Soup. Found all over the world in a delicious diversity of forms – smooth, noodled, clear, bitty – soup is perhaps the ultimate autumn comfort food. From simple vegetable bouillon to chicken soup, known as Jewish penicillin for its health-giving qualities; from minestrone, a humble Italian soup made from leftover pasta and bulked up with vegetables and pulses, to Lobster bisque served up in white tablecloth restaurants, there are as many soups as there are people who make them. 

When I was little, my mother would make us soups in various shades of red, orange, brown, and green. I have to admit, however, that I was not the best soup-eater back then;it was only after going to university that I came to appreciate it. For some mysterious reason, no soup could match that thick, burning-hot homely bowl, no matter which college kitchen, no matter how many croutons were perched on top, no matter how expensive the formal hall. Now that I’m on my year abroad I find myself making soup every week automatically, trying to bring a bit of home into my white-washed student apartment. The following recipe started off as a pasta e ceci, a tasty and sustaining traditional Italian peasant dish, and ended up closer to a minestrone. It may be flavour-packed but it only requires one pan, and shockingly few fresh ingredients, making it the ultimate student kitchen fare: cheap, delicious, simple, and nutritious!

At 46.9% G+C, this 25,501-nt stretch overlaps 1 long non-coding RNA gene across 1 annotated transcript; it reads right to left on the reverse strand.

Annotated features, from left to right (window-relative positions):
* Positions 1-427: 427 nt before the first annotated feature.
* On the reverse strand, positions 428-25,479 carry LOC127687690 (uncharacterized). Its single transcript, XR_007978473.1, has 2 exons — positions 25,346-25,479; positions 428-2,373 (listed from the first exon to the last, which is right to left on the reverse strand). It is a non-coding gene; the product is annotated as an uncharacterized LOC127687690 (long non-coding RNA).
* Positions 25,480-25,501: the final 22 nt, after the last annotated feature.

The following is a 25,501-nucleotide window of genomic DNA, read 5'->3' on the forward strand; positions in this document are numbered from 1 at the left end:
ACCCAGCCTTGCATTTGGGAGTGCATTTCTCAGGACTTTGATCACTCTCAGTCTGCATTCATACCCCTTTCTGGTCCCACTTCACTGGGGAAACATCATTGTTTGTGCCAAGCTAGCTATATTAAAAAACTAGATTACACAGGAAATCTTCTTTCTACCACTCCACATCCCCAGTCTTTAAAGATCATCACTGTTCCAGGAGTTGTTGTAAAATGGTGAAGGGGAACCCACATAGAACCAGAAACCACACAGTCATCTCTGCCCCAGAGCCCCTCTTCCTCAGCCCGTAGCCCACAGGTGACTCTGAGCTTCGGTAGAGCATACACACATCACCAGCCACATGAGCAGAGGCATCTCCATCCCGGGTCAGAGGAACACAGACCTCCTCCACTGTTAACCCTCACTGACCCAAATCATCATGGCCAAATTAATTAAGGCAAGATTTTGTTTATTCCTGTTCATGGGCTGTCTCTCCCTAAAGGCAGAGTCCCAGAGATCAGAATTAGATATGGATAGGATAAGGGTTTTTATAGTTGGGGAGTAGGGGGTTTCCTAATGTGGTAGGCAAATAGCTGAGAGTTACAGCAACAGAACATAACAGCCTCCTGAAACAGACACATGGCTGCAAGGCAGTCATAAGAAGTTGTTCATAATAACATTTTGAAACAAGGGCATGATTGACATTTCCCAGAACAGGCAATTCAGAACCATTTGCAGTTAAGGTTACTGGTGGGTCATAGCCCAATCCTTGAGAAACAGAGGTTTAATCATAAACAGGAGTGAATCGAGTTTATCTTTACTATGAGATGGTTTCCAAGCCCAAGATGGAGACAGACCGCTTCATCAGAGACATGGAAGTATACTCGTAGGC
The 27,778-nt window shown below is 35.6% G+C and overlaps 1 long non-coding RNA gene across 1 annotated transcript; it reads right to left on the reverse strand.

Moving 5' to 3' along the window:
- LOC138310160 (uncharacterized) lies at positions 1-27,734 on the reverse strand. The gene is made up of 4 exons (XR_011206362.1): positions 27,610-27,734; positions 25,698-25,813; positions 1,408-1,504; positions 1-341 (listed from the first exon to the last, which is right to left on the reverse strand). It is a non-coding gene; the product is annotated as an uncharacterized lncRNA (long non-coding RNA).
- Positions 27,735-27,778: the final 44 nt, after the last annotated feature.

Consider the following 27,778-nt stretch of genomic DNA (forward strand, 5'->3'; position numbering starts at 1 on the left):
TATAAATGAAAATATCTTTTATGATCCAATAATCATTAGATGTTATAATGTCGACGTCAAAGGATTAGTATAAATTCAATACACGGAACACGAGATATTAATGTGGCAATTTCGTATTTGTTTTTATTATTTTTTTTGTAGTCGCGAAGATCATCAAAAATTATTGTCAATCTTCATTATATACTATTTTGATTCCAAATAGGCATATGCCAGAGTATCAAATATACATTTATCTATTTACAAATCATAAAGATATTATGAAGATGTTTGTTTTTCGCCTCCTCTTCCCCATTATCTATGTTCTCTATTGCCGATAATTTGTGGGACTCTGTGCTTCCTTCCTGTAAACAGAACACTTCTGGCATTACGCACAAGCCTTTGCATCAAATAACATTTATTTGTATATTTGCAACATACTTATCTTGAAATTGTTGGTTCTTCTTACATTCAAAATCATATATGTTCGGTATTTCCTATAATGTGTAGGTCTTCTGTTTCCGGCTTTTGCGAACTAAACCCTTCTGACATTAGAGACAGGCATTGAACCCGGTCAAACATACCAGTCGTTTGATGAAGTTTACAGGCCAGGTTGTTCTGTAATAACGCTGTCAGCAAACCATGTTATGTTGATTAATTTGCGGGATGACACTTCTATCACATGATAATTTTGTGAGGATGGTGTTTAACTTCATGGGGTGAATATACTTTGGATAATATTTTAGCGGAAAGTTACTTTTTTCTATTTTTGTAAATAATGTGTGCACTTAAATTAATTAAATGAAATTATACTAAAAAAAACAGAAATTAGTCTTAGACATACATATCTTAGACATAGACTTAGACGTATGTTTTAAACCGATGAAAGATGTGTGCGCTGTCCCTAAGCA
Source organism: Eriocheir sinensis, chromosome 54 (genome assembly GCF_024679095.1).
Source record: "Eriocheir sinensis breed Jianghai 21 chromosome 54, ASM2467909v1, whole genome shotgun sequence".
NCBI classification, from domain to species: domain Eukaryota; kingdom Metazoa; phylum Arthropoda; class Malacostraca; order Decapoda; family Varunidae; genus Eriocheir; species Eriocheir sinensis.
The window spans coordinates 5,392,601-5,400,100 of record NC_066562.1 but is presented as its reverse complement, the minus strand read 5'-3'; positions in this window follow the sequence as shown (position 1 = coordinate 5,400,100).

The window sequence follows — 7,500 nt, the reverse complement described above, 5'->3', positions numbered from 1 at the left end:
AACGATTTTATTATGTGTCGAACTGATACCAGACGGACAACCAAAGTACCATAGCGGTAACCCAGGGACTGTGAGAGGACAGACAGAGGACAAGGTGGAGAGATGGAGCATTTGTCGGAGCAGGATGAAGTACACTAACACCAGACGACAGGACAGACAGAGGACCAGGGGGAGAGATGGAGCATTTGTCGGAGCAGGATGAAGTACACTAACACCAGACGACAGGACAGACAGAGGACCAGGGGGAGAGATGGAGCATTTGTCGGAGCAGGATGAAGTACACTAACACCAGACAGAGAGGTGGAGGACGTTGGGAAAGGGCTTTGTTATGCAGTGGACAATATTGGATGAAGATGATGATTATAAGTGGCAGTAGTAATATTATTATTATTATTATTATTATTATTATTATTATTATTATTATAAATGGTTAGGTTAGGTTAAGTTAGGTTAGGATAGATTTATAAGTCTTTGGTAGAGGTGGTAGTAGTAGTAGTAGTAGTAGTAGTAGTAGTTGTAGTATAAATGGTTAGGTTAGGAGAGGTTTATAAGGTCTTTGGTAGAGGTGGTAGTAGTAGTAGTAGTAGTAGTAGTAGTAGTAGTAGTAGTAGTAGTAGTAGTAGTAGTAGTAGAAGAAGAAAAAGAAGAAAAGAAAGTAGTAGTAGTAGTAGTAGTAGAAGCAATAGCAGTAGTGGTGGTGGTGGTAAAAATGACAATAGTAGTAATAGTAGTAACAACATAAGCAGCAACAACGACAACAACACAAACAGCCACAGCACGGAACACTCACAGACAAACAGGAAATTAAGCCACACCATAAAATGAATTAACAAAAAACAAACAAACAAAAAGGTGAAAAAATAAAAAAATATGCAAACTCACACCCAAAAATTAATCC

The following recipe makes four portions. I usually eat one straight away, put one in the fridge for the following day, and put the remaining two in the freezer for when I’m feeling lazy. Alternatively, make it for your flatmates on a cold autumn evening and finish it off in one sitting. Blankets and film night highly recommended. 

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Ingredients:

1 carrot, peeled, and cut into small cubes  

2 onions (one can be substituted for a stalk of celery if your fridge is super well supplied!), finely diced 

3 cloves of garlic, finely chopped 

200g frozen spinach 

Tin of chopped tomatoes 

Jar of chickpeas 

Any small pasta shape, though small gomiti (elbows!) work wonders 

Vegetable stock cube 

Olive oil 

Method:

Heat some oil in a saucepan on medium. While this is warming up, prepare your carrot and onion. Add these to the saucepan and cook for eight minutes until soft but not burnt, adding the finely chopped garlic two minutes before the end. Crumble the stock cube into the pot and add the tin of tomatoes. Fill up the empty tin with water, swill around to collect any tasty tomato bits hiding in the metal ridges, and pour into the saucepan. Allow to bubble on a low heat for another ten minutes with the lid on, then add in your chickpeas and frozen spinach and cook for four more minutes with the lid on. At this point, I highly recommend letting your soupy stew cool down, as you would with a ribollita, to allow the flavours to mingle and develop. If you don’t have the time, don’t worry, it will still be delicious! 

If you’re planning on serving it all in one go, you can add the pasta shapes directly into the pan and cook for the time stated on the packet. Smaller pasta shapes with a shorter cooking time work better. If planning on putting a couple of portions in the freezer, cook 50g pasta in a separate pan. When al dente, add to your soup brought back up to simmering. Don’t bother draining the pasta too well – a bit of pasta water is not a bad thing! 

Photo Credit: Isobel Sanders